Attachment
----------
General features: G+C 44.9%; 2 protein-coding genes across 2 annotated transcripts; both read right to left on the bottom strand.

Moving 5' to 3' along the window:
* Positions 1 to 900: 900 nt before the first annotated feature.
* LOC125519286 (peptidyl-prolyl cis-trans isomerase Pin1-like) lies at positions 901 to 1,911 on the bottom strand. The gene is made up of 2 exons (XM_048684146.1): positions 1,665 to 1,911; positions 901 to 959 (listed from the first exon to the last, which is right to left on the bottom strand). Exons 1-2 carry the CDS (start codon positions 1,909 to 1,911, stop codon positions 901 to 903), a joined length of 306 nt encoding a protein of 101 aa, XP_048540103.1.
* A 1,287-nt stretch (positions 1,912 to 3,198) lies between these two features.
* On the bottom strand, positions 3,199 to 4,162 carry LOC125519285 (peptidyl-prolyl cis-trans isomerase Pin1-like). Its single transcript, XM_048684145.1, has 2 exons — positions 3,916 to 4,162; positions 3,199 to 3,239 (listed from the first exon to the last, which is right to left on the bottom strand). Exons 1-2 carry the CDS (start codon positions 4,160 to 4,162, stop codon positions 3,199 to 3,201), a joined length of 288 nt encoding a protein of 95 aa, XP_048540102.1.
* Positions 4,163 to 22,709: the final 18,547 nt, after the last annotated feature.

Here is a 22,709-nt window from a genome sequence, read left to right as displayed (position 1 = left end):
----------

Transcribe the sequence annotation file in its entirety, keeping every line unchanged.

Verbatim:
General features: G+C 44.9%; 2 protein-coding genes across 2 annotated transcripts; both read right to left on the bottom strand.

Moving 5' to 3' along the window:
* Positions 1 to 900: 900 nt before the first annotated feature.
* LOC125519286 (peptidyl-prolyl cis-trans isomerase Pin1-like) lies at positions 901 to 1,911 on the bottom strand. The gene is made up of 2 exons (XM_048684146.1): positions 1,665 to 1,911; positions 901 to 959 (listed from the first exon to the last, which is right to left on the bottom strand). Exons 1-2 carry the CDS (start codon positions 1,909 to 1,911, stop codon positions 901 to 903), a joined length of 306 nt encoding a protein of 101 aa, XP_048540103.1.
* A 1,287-nt stretch (positions 1,912 to 3,198) lies between these two features.
* On the bottom strand, positions 3,199 to 4,162 carry LOC125519285 (peptidyl-prolyl cis-trans isomerase Pin1-like). Its single transcript, XM_048684145.1, has 2 exons — positions 3,916 to 4,162; positions 3,199 to 3,239 (listed from the first exon to the last, which is right to left on the bottom strand). Exons 1-2 carry the CDS (start codon positions 4,160 to 4,162, stop codon positions 3,199 to 3,201), a joined length of 288 nt encoding a protein of 95 aa, XP_048540102.1.
* Positions 4,163 to 22,709: the final 18,547 nt, after the last annotated feature.

Here is a 22,709-nt window from a genome sequence, read left to right as displayed (position 1 = left end):